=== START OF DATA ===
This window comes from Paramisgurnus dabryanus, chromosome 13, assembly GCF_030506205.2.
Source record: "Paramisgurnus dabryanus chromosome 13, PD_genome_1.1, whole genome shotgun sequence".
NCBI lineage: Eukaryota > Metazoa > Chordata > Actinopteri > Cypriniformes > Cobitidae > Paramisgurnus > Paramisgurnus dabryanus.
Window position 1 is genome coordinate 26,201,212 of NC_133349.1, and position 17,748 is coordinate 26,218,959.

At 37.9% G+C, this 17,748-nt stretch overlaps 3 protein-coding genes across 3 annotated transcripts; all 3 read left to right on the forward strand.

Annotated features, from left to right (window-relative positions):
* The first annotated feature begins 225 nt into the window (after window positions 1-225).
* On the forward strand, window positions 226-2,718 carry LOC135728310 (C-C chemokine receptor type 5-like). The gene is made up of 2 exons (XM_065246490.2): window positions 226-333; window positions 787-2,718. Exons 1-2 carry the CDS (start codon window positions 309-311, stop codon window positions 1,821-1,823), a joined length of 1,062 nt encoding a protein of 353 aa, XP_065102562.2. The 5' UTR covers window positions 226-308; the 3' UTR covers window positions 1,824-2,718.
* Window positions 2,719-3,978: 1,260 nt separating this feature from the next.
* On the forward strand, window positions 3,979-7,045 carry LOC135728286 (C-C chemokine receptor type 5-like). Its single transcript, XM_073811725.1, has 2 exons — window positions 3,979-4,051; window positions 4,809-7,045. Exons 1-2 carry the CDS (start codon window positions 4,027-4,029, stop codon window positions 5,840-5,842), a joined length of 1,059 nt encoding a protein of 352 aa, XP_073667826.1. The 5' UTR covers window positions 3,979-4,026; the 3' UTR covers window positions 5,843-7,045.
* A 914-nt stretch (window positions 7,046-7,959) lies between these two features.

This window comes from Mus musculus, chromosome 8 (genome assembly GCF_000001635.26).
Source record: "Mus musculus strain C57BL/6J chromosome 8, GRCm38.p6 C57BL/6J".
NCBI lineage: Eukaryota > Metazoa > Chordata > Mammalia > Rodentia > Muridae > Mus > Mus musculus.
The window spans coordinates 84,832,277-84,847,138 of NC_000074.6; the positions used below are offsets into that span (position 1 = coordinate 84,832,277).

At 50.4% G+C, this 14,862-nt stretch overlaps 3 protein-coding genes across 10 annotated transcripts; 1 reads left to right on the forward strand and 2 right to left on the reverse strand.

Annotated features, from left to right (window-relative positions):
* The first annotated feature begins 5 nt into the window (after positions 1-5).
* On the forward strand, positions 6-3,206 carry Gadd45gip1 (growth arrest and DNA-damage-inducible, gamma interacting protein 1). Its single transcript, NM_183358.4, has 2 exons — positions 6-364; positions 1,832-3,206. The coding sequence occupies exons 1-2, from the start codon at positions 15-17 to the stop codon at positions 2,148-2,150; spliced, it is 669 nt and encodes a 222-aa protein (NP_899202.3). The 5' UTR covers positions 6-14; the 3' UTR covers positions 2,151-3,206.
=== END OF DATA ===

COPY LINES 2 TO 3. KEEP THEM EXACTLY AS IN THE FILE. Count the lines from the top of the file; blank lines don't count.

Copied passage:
Source record: "Paramisgurnus dabryanus chromosome 13, PD_genome_1.1, whole genome shotgun sequence".
NCBI lineage: Eukaryota > Metazoa > Chordata > Actinopteri > Cypriniformes > Cobitidae > Paramisgurnus > Paramisgurnus dabryanus.